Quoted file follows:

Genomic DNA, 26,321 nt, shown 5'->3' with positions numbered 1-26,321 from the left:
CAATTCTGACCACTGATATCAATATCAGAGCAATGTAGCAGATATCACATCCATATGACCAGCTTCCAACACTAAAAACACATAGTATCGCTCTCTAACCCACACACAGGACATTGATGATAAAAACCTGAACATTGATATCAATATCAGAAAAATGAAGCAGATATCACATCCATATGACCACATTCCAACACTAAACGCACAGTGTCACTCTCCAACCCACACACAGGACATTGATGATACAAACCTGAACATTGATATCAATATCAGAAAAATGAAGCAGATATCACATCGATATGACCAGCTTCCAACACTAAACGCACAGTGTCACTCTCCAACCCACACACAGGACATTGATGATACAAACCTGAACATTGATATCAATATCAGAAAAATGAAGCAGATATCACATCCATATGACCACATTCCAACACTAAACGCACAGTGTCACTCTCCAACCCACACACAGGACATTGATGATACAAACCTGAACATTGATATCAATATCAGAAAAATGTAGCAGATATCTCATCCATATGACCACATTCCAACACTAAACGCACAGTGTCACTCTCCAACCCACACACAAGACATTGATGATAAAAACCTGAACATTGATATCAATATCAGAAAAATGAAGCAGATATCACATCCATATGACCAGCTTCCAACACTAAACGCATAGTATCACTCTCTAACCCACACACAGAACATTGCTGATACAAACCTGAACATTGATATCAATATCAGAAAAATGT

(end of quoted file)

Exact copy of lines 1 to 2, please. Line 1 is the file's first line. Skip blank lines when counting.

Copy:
Genomic DNA, 26,321 nt, shown 5'->3' with positions numbered 1-26,321 from the left:
CAATTCTGACCACTGATATCAATATCAGAGCAATGTAGCAGATATCACATCCATATGACCAGCTTCCAACACTAAAAACACATAGTATCGCTCTCTAACCCACACACAGGACATTGATGATAAAAACCTGAACATTGATATCAATATCAGAAAAATGAAGCAGATATCACATCCATATGACCACATTCCAACACTAAACGCACAGTGTCACTCTCCAACCCACACACAGGACATTGATGATACAAACCTGAACATTGATATCAATATCAGAAAAATGAAGCAGATATCACATCGATATGACCAGCTTCCAACACTAAACGCACAGTGTCACTCTCCAACCCACACACAGGACATTGATGATACAAACCTGAACATTGATATCAATATCAGAAAAATGAAGCAGATATCACATCCATATGACCACATTCCAACACTAAACGCACAGTGTCACTCTCCAACCCACACACAGGACATTGATGATACAAACCTGAACATTGATATCAATATCAGAAAAATGTAGCAGATATCTCATCCATATGACCACATTCCAACACTAAACGCACAGTGTCACTCTCCAACCCACACACAAGACATTGATGATAAAAACCTGAACATTGATATCAATATCAGAAAAATGAAGCAGATATCACATCCATATGACCAGCTTCCAACACTAAACGCATAGTATCACTCTCTAACCCACACACAGAACATTGCTGATACAAACCTGAACATTGATATCAATATCAGAAAAATGT